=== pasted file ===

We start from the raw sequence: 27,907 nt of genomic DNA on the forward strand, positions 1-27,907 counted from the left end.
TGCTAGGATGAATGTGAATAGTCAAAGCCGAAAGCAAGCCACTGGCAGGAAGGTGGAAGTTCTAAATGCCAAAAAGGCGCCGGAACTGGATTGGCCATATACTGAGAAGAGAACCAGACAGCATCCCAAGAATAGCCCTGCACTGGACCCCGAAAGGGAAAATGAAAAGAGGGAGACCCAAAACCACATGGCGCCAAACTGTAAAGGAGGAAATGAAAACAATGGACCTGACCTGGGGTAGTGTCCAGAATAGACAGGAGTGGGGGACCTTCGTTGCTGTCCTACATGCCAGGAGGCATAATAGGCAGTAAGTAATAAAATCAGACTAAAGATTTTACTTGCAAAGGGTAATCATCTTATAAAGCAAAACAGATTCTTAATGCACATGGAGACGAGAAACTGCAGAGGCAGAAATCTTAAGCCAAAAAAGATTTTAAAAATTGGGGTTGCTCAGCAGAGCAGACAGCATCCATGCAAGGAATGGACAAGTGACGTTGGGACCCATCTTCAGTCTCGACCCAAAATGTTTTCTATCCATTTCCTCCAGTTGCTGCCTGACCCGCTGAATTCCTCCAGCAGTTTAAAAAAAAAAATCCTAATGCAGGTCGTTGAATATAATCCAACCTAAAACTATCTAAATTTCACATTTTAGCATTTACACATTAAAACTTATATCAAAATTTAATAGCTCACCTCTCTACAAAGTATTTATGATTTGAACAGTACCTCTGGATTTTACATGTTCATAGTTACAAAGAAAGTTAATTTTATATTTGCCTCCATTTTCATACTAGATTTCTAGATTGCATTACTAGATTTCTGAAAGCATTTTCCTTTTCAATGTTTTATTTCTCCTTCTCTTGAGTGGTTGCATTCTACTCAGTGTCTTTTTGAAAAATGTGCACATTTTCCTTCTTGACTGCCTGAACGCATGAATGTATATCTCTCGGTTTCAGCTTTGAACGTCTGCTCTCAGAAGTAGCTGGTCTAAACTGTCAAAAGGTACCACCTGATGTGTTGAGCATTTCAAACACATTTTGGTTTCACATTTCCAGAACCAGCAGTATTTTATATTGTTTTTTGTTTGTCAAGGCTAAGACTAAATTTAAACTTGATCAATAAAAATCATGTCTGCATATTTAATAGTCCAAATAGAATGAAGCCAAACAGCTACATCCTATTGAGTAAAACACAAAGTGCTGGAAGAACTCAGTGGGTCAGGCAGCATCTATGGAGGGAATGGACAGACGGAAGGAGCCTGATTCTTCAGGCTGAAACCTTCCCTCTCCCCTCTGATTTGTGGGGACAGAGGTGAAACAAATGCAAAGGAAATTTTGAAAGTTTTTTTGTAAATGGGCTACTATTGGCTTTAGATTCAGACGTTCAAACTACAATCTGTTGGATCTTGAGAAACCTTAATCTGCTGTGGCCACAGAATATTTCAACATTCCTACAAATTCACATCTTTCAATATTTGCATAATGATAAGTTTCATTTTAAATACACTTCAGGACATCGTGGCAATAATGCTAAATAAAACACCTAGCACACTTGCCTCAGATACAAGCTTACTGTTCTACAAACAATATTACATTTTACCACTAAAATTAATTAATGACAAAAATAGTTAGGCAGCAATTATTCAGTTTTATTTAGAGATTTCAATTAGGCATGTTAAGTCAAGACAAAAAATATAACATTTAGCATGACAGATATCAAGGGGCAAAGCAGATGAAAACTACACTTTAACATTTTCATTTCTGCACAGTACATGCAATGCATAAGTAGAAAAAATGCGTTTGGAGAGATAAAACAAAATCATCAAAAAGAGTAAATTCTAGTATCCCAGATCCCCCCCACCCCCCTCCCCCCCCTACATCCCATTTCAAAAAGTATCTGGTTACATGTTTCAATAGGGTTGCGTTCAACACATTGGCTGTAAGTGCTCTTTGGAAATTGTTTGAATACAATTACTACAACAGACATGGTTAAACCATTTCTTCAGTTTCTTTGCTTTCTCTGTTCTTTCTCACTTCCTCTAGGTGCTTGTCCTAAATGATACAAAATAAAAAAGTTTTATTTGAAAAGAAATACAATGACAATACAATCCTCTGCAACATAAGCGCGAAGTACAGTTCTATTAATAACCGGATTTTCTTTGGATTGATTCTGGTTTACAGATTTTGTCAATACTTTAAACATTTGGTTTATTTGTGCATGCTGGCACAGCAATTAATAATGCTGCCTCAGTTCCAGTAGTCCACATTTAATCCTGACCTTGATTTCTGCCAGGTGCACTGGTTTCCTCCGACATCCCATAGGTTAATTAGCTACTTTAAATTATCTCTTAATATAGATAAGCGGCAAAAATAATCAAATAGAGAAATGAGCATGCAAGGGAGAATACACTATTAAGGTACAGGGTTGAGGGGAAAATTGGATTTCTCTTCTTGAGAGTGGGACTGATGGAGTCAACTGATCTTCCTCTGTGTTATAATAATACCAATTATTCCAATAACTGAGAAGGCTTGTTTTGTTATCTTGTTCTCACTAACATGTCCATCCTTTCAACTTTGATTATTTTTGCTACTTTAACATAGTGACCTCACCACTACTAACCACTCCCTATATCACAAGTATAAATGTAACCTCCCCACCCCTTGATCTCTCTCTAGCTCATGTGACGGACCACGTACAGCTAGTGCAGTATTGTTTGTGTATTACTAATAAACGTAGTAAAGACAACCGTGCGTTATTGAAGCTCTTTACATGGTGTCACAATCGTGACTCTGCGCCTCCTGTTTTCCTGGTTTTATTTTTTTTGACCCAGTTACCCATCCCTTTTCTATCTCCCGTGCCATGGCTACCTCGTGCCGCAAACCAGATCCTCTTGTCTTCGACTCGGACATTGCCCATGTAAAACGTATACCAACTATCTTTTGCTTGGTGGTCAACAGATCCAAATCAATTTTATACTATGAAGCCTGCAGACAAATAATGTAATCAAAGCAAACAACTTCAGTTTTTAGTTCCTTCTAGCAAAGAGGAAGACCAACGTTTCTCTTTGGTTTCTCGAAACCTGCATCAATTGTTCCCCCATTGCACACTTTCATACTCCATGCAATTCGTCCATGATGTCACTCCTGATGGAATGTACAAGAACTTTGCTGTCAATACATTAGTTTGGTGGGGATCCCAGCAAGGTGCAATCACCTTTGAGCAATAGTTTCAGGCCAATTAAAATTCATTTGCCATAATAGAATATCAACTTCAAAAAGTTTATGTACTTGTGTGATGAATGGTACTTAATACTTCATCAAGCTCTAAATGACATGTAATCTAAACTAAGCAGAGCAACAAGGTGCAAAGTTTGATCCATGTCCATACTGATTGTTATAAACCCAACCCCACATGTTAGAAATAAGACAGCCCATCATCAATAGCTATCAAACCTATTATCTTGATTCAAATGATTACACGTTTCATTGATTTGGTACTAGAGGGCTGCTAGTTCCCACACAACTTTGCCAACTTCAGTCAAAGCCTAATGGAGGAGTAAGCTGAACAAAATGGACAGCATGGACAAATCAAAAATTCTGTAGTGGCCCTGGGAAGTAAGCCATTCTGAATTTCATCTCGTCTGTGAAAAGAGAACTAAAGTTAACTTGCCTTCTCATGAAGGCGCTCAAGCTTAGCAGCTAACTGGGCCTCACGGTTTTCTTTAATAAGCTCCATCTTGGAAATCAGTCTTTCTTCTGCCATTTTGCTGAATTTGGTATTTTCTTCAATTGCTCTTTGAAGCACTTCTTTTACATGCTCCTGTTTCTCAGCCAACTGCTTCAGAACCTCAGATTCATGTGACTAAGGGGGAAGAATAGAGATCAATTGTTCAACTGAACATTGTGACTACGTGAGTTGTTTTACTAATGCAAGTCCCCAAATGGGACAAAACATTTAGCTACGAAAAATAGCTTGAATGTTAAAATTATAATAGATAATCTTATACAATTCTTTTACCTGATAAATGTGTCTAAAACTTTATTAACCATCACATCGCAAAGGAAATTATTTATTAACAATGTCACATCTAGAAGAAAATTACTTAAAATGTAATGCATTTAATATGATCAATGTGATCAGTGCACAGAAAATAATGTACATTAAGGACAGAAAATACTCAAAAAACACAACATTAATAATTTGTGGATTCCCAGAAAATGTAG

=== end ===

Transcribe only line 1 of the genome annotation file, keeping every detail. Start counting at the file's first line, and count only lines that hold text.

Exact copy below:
We start from the raw sequence: 27,907 nt of genomic DNA on the forward strand, positions 1-27,907 counted from the left end.